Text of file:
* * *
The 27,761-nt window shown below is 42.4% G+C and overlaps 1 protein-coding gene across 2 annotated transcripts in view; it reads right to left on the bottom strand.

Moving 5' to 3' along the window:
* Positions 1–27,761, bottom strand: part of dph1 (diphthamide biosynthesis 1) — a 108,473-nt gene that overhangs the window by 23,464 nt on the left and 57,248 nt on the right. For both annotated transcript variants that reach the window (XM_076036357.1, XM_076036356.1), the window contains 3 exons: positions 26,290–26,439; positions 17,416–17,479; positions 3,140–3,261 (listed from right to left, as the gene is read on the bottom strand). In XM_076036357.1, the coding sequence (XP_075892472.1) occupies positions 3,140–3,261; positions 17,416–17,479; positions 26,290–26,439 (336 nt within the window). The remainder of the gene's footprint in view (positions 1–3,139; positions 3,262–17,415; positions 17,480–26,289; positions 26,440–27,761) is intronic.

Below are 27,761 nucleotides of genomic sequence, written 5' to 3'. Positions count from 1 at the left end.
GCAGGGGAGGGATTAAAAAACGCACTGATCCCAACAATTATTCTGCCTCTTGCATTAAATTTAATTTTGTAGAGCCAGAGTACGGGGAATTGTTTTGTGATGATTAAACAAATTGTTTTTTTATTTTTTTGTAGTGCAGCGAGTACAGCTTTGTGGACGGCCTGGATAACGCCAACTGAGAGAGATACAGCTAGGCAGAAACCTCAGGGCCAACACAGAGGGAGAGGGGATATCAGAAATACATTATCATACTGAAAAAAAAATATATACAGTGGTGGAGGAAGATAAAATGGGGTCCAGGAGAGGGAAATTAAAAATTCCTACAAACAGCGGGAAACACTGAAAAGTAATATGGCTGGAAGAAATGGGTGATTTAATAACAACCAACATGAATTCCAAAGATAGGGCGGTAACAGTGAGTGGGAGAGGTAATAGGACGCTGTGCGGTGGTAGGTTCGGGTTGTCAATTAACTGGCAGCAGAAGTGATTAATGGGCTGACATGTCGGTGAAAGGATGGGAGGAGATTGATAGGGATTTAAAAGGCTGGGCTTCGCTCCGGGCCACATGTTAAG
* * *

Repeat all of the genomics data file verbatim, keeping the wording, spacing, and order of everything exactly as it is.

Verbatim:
The 27,761-nt window shown below is 42.4% G+C and overlaps 1 protein-coding gene across 2 annotated transcripts in view; it reads right to left on the bottom strand.

Moving 5' to 3' along the window:
* Positions 1–27,761, bottom strand: part of dph1 (diphthamide biosynthesis 1) — a 108,473-nt gene that overhangs the window by 23,464 nt on the left and 57,248 nt on the right. For both annotated transcript variants that reach the window (XM_076036357.1, XM_076036356.1), the window contains 3 exons: positions 26,290–26,439; positions 17,416–17,479; positions 3,140–3,261 (listed from right to left, as the gene is read on the bottom strand). In XM_076036357.1, the coding sequence (XP_075892472.1) occupies positions 3,140–3,261; positions 17,416–17,479; positions 26,290–26,439 (336 nt within the window). The remainder of the gene's footprint in view (positions 1–3,139; positions 3,262–17,415; positions 17,480–26,289; positions 26,440–27,761) is intronic.

Below are 27,761 nucleotides of genomic sequence, written 5' to 3'. Positions count from 1 at the left end.
GCAGGGGAGGGATTAAAAAACGCACTGATCCCAACAATTATTCTGCCTCTTGCATTAAATTTAATTTTGTAGAGCCAGAGTACGGGGAATTGTTTTGTGATGATTAAACAAATTGTTTTTTTATTTTTTTGTAGTGCAGCGAGTACAGCTTTGTGGACGGCCTGGATAACGCCAACTGAGAGAGATACAGCTAGGCAGAAACCTCAGGGCCAACACAGAGGGAGAGGGGATATCAGAAATACATTATCATACTGAAAAAAAAATATATACAGTGGTGGAGGAAGATAAAATGGGGTCCAGGAGAGGGAAATTAAAAATTCCTACAAACAGCGGGAAACACTGAAAAGTAATATGGCTGGAAGAAATGGGTGATTTAATAACAACCAACATGAATTCCAAAGATAGGGCGGTAACAGTGAGTGGGAGAGGTAATAGGACGCTGTGCGGTGGTAGGTTCGGGTTGTCAATTAACTGGCAGCAGAAGTGATTAATGGGCTGACATGTCGGTGAAAGGATGGGAGGAGATTGATAGGGATTTAAAAGGCTGGGCTTCGCTCCGGGCCACATGTTAAG